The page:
According to the report of the Church Committee, at their meeting of 15 September 1970 with CIA Director Richard Helms and the secretary of the Justice John Mitchell, President Nixon and his National Security Advisor Henry Kissinger ordered the CIA to prevent the rise to power of Allende. In addition to political action, according to the notes of Helms, Nixon and Kissinger ordered to take measures to “make the economy shout in pain“.
After the assumption of power by Pinochet, important members of the US government seemed reluctant to criticize human rights violations. The assistance and military sales from the U.S. increased considerably during the years in which occurred the most serious violations of human rights. According to a “Memorandum of conversation” In June 1976, Kissinger made it known to Pinochet that the U.S. government was well disposed towards his regime, while advising him to do
something on the subject of human rights in order to improve the image of Chile at the Congress of the United States.
The CIA report on the coup in Chile, is the most effective implementation of those plans, where the struggle against communism represented a justification for each type of operation and for supporting those dictatorial regimes which, while not guaranteeing “freedom and democracy”, were nevertheless useful to achieve the objectives, as it has happened for decades in Latin America.
Period 1962-1970: Countering the Rise of Unidad Popular
In 1962, the CIA was authorized to carry out activities under coverage in support of the Radical Party and the Christian Democratic Party. These programs were designed to:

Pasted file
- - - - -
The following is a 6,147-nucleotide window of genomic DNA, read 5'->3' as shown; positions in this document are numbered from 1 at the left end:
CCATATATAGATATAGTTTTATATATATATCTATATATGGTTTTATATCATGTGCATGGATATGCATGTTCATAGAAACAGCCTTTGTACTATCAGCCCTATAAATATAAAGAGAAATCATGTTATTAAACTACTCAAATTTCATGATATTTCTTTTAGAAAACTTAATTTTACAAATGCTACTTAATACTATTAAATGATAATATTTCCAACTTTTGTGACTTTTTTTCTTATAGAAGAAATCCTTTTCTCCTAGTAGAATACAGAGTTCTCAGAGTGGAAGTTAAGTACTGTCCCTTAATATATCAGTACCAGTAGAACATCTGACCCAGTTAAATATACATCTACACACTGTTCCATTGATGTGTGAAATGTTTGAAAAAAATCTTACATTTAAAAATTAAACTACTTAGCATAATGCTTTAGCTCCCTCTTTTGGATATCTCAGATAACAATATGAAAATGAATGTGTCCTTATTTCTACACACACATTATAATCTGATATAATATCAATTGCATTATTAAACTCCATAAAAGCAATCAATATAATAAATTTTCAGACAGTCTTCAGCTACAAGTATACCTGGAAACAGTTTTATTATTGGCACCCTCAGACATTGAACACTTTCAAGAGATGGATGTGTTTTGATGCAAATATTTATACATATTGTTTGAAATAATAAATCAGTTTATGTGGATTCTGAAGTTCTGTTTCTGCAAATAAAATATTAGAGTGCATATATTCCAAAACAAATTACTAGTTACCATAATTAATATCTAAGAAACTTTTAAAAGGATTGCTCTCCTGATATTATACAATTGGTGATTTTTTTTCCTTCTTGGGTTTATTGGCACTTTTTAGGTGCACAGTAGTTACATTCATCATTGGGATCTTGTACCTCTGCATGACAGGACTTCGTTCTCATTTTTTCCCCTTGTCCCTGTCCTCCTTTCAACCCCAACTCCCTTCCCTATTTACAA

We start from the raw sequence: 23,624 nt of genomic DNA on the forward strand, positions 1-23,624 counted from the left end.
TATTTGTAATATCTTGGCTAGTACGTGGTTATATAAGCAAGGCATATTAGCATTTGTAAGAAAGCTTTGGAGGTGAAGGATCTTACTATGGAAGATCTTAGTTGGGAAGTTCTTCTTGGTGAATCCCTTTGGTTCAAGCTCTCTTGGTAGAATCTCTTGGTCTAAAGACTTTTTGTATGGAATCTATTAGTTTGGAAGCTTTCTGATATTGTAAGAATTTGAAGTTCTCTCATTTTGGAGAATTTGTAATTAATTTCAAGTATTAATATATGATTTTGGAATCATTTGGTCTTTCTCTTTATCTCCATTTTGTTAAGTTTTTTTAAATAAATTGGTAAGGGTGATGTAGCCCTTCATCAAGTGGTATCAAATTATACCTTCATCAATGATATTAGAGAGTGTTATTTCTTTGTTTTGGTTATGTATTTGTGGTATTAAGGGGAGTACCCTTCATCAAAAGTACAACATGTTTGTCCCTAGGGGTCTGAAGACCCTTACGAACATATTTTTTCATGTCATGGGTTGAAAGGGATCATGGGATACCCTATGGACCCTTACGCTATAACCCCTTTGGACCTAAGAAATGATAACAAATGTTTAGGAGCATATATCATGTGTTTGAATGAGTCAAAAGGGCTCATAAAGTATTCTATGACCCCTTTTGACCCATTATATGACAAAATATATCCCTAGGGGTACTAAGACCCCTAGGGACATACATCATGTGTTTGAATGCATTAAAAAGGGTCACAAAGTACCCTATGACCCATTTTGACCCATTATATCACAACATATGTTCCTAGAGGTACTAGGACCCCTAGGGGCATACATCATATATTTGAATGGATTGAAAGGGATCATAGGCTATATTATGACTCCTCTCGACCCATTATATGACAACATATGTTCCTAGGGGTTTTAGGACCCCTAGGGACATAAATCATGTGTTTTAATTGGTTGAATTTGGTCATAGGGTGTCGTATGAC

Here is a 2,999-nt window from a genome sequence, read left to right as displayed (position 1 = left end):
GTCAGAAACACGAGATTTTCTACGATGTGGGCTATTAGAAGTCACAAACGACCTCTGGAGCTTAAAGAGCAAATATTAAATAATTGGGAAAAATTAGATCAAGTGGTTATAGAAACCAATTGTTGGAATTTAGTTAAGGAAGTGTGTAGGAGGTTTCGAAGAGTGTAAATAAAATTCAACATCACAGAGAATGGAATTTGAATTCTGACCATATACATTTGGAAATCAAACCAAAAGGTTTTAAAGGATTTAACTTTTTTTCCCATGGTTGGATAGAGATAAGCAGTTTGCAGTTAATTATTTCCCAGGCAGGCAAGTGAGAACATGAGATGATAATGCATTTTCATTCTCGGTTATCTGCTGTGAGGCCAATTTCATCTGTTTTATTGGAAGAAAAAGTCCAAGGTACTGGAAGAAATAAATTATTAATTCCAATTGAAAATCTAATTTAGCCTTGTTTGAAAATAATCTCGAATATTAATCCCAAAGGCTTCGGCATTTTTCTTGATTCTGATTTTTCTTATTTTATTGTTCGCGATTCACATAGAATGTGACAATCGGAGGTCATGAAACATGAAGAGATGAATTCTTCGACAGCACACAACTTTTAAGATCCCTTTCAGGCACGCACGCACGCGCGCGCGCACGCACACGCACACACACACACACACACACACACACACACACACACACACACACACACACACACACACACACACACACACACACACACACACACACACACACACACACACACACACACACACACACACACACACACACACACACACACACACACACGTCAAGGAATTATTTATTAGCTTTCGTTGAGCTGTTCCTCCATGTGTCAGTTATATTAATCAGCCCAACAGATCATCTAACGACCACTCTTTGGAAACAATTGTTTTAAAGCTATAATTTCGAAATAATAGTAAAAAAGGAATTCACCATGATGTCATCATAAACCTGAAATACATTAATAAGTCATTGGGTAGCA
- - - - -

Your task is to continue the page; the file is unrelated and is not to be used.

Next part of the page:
- Help those parties to achieve greater result and improve their organization and effectiveness.
- Cause a split in the Socialist Party.
- Propaganda aimed at media support which consisted in funding and advice some elements recruited within well-defined radio stations and newspapers in Chile.
In anticipation of the 1964 presidential election, on April 2, the Committee 303 approved a campaign of political action in order to prevent Salvador Allende’s victory, the candidate of the left. The main beneficiary of these efforts was Eduardo Frei, the Christian Democratic Party leader. At the time of the election, the Committee had authorized a total expenditure of $ 3 million. The victory of Frei, on 4 September 1964 represented a milestone in the CIA efforts.
On 5 February 1965, the Committee 303 approved another secret campaign directed to support, at the parliamentary elections on 7 March, some chosen candidates. This campaign was designed and carried out in collaboration with the U.S. ambassador to Chile and successfully completed by 30 June.